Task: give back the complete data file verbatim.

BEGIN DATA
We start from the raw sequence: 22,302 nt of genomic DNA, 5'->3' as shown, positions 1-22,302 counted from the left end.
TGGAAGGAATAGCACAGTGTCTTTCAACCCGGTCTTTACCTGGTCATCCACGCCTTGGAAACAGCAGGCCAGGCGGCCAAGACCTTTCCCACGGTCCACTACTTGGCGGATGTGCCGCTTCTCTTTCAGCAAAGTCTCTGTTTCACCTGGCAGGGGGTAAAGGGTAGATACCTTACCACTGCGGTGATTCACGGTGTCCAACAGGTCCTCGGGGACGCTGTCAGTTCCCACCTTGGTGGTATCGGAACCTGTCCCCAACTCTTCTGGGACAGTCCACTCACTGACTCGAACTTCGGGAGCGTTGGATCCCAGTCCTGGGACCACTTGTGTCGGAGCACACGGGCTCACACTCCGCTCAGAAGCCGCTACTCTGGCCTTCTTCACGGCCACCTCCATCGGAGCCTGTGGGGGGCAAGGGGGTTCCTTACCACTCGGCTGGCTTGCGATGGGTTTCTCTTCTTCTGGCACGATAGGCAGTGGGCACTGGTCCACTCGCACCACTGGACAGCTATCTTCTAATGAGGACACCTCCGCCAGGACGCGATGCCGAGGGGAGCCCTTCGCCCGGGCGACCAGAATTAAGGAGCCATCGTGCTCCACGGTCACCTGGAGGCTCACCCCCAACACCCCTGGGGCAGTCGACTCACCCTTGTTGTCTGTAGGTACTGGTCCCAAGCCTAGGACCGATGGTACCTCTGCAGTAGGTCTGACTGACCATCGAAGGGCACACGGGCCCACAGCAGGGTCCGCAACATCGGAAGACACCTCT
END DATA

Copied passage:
We start from the raw sequence: 22,302 nt of genomic DNA, 5'->3' as shown, positions 1-22,302 counted from the left end.
TGGAAGGAATAGCACAGTGTCTTTCAACCCGGTCTTTACCTGGTCATCCACGCCTTGGAAACAGCAGGCCAGGCGGCCAAGACCTTTCCCACGGTCCACTACTTGGCGGATGTGCCGCTTCTCTTTCAGCAAAGTCTCTGTTTCACCTGGCAGGGGGTAAAGGGTAGATACCTTACCACTGCGGTGATTCACGGTGTCCAACAGGTCCTCGGGGACGCTGTCAGTTCCCACCTTGGTGGTATCGGAACCTGTCCCCAACTCTTCTGGGACAGTCCACTCACTGACTCGAACTTCGGGAGCGTTGGATCCCAGTCCTGGGACCACTTGTGTCGGAGCACACGGGCTCACACTCCGCTCAGAAGCCGCTACTCTGGCCTTCTTCACGGCCACCTCCATCGGAGCCTGTGGGGGGCAAGGGGGTTCCTTACCACTCGGCTGGCTTGCGATGGGTTTCTCTTCTTCTGGCACGATAGGCAGTGGGCACTGGTCCACTCGCACCACTGGACAGCTATCTTCTAATGAGGACACCTCCGCCAGGACGCGATGCCGAGGGGAGCCCTTCGCCCGGGCGACCAGAATTAAGGAGCCATCGTGCTCCACGGTCACCTGGAGGCTCACCCCCAACACCCCTGGGGCAGTCGACTCACCCTTGTTGTCTGTAGGTACTGGTCCCAAGCCTAGGACCGATGGTACCTCTGCAGTAGGTCTGACTGACCATCGAAGGGCACACGGGCCCACAGCAGGGTCCGCAACATCGGAAGACACCTCT